Seattle Public Schools, 1862-2000: High Point Elementary School

  • Posted 9/07/2013
  • Essay 10523

This People's History of High Point Elementary School is taken from Building for Learning: Seattle Public School Histories, 1862-2000 by Nile Thompson and Carolyn J. Marr. That book, published in 2002 by Seattle Public Schools, compiled profiles of all the public school buildings that had been used by the school district since its formation around 1862. The profiles from the book are being made available as People's Histories on courtesy of Seattle Public Schools. It should be noted that these essays are from 2000. Some of the buildings profiled are historic, some of recent vintage, and many no longer exist (new names and buildings not included in these profiles from 2000 have been added), but each plays or has played an important role in the education of Seattle's youth.

High Point Elementary School

During World War I, many families moved into West Seattle because of its thriving industries. In 1918, a Seattle School Board committee recommended placing a school in the general vicinity of 35th Avenue SW and SW Juneau Street, "near the Ridgewood Addition." By 1922 Jefferson was overcrowded, so a small portable school, called Ridgewood, opened to handle the overflow. The site was originally leased from owner Henry M. Clay with an option to purchase.

Ridgewood's single classroom housed students in grades 1-3 until 1925-26 when it combined 1st and 2nd graders only. When Ridgewood closed in 1939, its students were sent to Hughes, Gatewood, and Jefferson.

Two years after Ridgewood closed, the federal government took over the property as part of a 175-acre housing project. Originally it was to be called Gatewood Heights, but that name drew protests from Gatewood residents near the California and Fauntleroy junction. Named High Point instead, it was designed to house workers and their families who came from around the country to work in Seattle's shipyards and airplane factories during World War II. Families started moving into the project's 1,300 apartments in April 1942. It is said to have been the second largest housing project west of the Mississippi River.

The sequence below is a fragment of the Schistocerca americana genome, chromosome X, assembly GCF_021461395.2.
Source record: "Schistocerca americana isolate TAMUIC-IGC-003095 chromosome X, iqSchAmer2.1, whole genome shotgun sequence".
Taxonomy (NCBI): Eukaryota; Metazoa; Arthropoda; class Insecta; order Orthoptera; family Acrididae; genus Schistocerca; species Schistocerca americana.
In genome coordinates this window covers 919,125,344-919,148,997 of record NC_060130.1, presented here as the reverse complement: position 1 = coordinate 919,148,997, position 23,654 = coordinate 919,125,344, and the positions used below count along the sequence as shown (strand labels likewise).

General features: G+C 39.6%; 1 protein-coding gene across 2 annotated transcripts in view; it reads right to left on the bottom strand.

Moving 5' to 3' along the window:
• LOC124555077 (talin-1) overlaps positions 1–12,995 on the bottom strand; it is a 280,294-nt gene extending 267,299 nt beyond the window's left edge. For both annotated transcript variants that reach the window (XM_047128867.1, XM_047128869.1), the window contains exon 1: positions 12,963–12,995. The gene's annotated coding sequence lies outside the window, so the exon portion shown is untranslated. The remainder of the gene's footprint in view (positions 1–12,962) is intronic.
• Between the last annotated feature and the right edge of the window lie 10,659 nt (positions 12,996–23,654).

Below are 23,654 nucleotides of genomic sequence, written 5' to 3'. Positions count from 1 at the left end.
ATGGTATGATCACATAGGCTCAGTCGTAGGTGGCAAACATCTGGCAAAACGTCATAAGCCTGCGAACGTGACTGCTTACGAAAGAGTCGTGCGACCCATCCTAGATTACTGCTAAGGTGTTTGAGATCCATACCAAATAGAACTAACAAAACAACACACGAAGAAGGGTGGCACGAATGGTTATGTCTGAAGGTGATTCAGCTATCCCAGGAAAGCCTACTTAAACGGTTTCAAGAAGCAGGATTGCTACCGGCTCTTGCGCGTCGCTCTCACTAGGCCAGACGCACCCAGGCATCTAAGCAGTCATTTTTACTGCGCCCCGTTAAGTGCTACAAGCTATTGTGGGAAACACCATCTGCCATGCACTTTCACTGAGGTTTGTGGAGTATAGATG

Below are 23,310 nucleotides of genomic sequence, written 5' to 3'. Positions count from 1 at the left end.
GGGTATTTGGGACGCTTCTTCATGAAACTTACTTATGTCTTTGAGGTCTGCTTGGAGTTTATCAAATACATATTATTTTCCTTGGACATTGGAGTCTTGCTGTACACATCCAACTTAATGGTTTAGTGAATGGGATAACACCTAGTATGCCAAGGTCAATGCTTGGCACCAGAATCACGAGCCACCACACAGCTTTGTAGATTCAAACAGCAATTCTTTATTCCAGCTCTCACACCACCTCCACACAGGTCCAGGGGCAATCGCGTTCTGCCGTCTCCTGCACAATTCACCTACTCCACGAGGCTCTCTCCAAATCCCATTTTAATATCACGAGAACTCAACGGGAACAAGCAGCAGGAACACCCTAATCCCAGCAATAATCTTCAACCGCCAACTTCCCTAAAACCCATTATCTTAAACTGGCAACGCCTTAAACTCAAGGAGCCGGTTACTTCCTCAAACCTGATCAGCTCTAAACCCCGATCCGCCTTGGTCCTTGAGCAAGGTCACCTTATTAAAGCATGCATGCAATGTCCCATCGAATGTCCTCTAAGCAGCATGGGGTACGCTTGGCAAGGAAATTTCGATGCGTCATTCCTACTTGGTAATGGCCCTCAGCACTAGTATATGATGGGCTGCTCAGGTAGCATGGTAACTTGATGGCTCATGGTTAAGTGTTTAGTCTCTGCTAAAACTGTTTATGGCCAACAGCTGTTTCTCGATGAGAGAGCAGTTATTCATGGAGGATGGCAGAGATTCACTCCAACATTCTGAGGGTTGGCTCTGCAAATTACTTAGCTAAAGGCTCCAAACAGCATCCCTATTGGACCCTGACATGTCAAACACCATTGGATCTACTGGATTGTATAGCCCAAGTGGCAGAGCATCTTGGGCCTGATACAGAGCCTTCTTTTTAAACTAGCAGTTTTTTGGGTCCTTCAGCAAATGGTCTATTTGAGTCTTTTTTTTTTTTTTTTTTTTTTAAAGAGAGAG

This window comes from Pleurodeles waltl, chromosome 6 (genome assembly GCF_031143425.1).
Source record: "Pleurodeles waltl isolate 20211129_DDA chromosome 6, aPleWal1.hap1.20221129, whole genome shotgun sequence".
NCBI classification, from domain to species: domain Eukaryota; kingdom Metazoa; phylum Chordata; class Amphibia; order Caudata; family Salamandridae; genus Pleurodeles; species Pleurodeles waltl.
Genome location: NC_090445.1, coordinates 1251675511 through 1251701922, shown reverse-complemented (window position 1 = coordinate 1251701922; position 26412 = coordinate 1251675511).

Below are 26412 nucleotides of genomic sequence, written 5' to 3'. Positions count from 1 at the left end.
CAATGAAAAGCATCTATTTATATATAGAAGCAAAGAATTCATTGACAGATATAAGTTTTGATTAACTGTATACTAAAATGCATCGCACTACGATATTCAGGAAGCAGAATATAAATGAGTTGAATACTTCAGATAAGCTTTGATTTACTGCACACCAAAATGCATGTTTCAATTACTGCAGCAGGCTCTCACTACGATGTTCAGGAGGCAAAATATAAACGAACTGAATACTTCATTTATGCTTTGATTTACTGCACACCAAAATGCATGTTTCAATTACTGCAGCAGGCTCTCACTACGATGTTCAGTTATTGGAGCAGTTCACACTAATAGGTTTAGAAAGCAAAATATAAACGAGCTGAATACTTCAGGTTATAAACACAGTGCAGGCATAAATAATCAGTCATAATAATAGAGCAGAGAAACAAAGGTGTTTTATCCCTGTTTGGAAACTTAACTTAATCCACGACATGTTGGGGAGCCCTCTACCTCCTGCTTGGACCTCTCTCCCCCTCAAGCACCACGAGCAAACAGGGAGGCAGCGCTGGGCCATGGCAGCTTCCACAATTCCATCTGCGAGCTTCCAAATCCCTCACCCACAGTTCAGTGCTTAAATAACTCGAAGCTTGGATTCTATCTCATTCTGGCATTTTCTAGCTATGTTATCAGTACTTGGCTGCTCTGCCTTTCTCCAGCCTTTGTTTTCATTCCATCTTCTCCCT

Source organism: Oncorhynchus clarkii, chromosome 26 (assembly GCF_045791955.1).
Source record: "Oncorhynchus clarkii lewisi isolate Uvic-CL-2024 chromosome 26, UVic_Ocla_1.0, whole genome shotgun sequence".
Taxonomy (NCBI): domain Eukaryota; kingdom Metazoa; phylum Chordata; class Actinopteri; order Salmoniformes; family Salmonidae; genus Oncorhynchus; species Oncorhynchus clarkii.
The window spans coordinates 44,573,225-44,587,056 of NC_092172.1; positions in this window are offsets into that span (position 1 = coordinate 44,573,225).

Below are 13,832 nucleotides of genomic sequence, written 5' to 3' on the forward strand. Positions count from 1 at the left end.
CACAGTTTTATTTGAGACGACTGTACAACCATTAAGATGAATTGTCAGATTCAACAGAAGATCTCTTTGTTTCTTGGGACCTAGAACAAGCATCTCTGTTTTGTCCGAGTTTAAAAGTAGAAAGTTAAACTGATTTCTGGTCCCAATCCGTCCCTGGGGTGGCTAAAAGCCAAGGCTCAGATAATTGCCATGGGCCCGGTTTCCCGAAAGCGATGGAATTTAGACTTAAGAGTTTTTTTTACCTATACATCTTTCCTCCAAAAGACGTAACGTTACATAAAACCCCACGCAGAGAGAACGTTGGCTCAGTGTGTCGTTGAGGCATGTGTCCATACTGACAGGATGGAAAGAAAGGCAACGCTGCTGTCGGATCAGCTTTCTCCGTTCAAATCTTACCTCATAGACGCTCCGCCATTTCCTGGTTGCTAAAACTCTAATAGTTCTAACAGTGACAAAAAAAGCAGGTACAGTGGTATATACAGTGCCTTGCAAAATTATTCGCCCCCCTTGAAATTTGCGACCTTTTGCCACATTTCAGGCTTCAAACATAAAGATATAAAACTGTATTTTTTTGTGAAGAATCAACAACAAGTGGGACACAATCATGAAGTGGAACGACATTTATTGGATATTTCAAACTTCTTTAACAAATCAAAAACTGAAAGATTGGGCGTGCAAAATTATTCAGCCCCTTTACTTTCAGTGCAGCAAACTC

Early on, it became clear that provisions were needed to educate the approximately 300 children moving into High Point. In 1942-43, kindergarten was taught in the community hall, while older children went by bus to Cooper and Gatewood.

In August 1943, the school board decided that the High Point School would only serve children living in the High Point Project. Additionally, it would "be operated separately from other schools of the neighborhood." That fall, classes for grades 1-3 and kindergarten were held in living units at the project; each teacher taught in a separate apartment. On the first day, they were presented with their classroom materials in underwear boxes donated by the University District J. C. Penney store. Because classroom furniture was not yet ready, the 306 children sat on the floor. The principal's office was housed in the first apartment north of the east entrance of the school building, which opened in 1944. The custodian stored supplies in the apartment's back bedroom.

In 1944, a new High Point School opened just five blocks from the site of Ridgewood. Constructed with federal funds with an architectural style similar to the housing project, it was designed to accommodate kindergarten and grades 1-4; upper grades still went to Gatewood. Although Seattle Public Schools operated the school from the beginning, it was not until fall 1947 that the property was deeded to the district by the federal government.

In September 1948, two classrooms in the High Point Child Care Center were rented for use as kindergarten classes. This building became the High Point Annex.

By 1953, many of the wartime workers had moved out of the High Point Housing Project and the apartments were converted into low-income housing. That same year, eight classrooms, a gymnasium, and two playcourts were added to the main school building and the student body was expanded to K-6. During the period between 1953 and 1956, approximately 40 of the 1,100 students attending the school lived outside of the High Point development. In 1959, the district purchased 2.17 acres west of the main building for a playground.

Enrollment at High Point continued to grow. Some time during 1960-63, in addition to the main building and four classes in the annex, 12 portables were situated at 32nd Avenue SW and [S]W Willow Street to accommodate up to 1,263 pupils. In 1964, enrollment began to decline, at first due to the redrawing of boundary lines with the opening of Fairmount Park. By 1972-73, for the first time in many years, the main building housed all classes. The housing project was reduced to 1,100 apartments, and school enrollment dropped to 340.